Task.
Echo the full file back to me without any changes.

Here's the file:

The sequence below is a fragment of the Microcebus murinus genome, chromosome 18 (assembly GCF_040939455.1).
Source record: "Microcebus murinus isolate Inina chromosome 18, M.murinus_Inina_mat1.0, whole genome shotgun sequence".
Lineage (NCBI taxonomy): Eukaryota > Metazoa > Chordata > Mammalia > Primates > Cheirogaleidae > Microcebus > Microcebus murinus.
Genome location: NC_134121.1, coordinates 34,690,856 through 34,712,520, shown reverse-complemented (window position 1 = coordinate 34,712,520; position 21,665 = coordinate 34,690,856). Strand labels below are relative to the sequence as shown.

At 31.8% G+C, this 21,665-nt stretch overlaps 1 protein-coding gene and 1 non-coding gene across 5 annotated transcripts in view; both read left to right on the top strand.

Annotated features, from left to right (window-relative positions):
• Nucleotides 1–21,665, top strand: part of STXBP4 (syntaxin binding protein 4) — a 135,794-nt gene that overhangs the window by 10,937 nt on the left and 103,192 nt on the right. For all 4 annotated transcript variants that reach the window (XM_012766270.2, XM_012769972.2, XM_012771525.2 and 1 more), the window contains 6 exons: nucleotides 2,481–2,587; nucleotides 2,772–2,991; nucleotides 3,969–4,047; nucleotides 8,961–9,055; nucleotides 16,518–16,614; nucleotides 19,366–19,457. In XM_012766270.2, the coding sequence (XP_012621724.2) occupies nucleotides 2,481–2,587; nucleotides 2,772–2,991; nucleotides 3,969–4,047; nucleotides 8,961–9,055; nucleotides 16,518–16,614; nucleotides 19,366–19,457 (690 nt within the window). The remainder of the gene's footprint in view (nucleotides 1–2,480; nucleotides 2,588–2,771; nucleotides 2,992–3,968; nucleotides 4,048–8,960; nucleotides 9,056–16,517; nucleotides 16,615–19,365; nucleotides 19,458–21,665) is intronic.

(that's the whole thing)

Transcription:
The sequence below is a fragment of the Microcebus murinus genome, chromosome 18 (assembly GCF_040939455.1).
Source record: "Microcebus murinus isolate Inina chromosome 18, M.murinus_Inina_mat1.0, whole genome shotgun sequence".
Lineage (NCBI taxonomy): Eukaryota > Metazoa > Chordata > Mammalia > Primates > Cheirogaleidae > Microcebus > Microcebus murinus.
Genome location: NC_134121.1, coordinates 34,690,856 through 34,712,520, shown reverse-complemented (window position 1 = coordinate 34,712,520; position 21,665 = coordinate 34,690,856). Strand labels below are relative to the sequence as shown.

At 31.8% G+C, this 21,665-nt stretch overlaps 1 protein-coding gene and 1 non-coding gene across 5 annotated transcripts in view; both read left to right on the top strand.

Annotated features, from left to right (window-relative positions):
• Nucleotides 1–21,665, top strand: part of STXBP4 (syntaxin binding protein 4) — a 135,794-nt gene that overhangs the window by 10,937 nt on the left and 103,192 nt on the right. For all 4 annotated transcript variants that reach the window (XM_012766270.2, XM_012769972.2, XM_012771525.2 and 1 more), the window contains 6 exons: nucleotides 2,481–2,587; nucleotides 2,772–2,991; nucleotides 3,969–4,047; nucleotides 8,961–9,055; nucleotides 16,518–16,614; nucleotides 19,366–19,457. In XM_012766270.2, the coding sequence (XP_012621724.2) occupies nucleotides 2,481–2,587; nucleotides 2,772–2,991; nucleotides 3,969–4,047; nucleotides 8,961–9,055; nucleotides 16,518–16,614; nucleotides 19,366–19,457 (690 nt within the window). The remainder of the gene's footprint in view (nucleotides 1–2,480; nucleotides 2,588–2,771; nucleotides 2,992–3,968; nucleotides 4,048–8,960; nucleotides 9,056–16,517; nucleotides 16,615–19,365; nucleotides 19,458–21,665) is intronic.